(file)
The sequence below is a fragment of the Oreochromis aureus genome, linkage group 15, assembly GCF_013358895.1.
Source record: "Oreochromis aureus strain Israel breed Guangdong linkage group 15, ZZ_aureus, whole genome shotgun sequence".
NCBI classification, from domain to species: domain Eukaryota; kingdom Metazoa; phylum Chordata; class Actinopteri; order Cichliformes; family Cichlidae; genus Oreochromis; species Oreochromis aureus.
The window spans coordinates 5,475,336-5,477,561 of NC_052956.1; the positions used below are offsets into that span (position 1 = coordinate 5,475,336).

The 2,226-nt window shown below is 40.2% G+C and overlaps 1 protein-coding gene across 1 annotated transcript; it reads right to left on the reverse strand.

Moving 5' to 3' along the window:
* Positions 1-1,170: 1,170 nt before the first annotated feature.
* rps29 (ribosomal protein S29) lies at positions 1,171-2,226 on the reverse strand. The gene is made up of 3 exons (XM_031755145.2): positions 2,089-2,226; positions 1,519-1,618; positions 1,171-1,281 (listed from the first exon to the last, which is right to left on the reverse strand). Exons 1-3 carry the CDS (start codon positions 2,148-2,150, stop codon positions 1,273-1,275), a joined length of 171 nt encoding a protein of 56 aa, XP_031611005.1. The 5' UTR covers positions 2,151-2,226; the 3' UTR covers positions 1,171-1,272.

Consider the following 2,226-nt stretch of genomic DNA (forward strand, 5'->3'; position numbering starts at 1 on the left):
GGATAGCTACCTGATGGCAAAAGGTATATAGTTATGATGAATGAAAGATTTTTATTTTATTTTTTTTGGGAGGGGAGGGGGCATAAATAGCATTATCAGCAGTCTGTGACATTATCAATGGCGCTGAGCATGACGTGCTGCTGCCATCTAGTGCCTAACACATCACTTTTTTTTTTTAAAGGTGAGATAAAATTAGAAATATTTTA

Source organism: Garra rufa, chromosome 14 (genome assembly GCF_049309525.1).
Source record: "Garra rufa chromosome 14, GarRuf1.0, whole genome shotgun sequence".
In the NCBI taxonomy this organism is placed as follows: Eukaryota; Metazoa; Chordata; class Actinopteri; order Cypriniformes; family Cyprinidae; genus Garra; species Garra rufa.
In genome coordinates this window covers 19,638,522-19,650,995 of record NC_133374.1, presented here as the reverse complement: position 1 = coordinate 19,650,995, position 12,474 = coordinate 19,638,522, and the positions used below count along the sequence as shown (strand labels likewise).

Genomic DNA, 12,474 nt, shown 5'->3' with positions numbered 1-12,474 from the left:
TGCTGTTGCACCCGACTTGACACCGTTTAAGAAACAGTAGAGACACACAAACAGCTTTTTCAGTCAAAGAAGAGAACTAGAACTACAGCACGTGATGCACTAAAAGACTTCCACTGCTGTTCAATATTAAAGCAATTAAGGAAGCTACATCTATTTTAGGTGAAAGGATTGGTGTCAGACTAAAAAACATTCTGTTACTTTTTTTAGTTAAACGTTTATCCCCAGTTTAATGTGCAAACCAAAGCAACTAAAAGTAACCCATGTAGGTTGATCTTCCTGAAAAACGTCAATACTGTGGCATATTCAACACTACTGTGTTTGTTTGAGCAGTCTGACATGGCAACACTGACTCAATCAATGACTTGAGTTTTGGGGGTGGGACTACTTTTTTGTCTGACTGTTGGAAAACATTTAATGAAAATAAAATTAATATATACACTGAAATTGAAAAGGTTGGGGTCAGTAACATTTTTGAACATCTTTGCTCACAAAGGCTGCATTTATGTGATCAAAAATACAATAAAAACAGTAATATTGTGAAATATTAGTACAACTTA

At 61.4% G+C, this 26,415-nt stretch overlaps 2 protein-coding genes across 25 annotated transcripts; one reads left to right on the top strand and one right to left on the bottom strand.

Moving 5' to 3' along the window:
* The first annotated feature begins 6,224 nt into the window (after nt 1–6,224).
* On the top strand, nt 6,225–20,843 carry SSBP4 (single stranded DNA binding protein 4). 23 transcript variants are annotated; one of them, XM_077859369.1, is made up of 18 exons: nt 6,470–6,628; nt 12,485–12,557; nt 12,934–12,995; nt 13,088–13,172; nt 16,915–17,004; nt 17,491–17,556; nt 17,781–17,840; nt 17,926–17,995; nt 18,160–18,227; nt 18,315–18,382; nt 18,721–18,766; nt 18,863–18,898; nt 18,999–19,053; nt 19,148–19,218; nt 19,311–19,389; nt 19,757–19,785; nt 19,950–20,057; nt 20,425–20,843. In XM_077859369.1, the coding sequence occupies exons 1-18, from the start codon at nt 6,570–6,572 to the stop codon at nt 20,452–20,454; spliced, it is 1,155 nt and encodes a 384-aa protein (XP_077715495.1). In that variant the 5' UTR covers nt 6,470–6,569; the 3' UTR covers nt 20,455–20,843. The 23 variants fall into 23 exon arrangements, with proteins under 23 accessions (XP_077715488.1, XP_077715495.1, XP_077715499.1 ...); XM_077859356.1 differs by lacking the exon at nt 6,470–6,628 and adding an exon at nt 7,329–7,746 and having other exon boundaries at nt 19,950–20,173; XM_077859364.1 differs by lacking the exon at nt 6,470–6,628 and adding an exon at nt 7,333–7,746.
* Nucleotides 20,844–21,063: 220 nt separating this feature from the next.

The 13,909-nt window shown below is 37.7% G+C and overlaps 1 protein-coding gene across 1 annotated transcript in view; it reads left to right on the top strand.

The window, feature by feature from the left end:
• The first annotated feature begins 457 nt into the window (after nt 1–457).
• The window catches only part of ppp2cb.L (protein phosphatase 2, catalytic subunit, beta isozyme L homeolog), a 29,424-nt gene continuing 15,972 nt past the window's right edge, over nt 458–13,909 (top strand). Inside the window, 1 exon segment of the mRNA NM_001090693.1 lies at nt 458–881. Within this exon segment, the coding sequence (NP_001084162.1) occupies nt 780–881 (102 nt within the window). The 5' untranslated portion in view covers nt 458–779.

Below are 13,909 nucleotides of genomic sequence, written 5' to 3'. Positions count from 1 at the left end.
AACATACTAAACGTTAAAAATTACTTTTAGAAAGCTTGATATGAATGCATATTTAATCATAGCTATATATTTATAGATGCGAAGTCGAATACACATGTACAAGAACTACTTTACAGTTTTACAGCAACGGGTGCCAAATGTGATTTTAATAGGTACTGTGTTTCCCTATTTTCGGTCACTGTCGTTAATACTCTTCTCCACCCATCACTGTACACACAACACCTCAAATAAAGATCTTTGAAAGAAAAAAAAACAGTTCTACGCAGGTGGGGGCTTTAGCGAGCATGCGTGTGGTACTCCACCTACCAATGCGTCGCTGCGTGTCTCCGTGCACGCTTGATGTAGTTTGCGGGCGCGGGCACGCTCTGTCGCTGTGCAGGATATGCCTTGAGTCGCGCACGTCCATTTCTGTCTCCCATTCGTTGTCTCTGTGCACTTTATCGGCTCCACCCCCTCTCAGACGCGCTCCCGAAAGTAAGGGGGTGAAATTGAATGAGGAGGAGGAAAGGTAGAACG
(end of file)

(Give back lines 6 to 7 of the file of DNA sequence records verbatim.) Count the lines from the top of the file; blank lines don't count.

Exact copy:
Moving 5' to 3' along the window:
* Positions 1-1,170: 1,170 nt before the first annotated feature.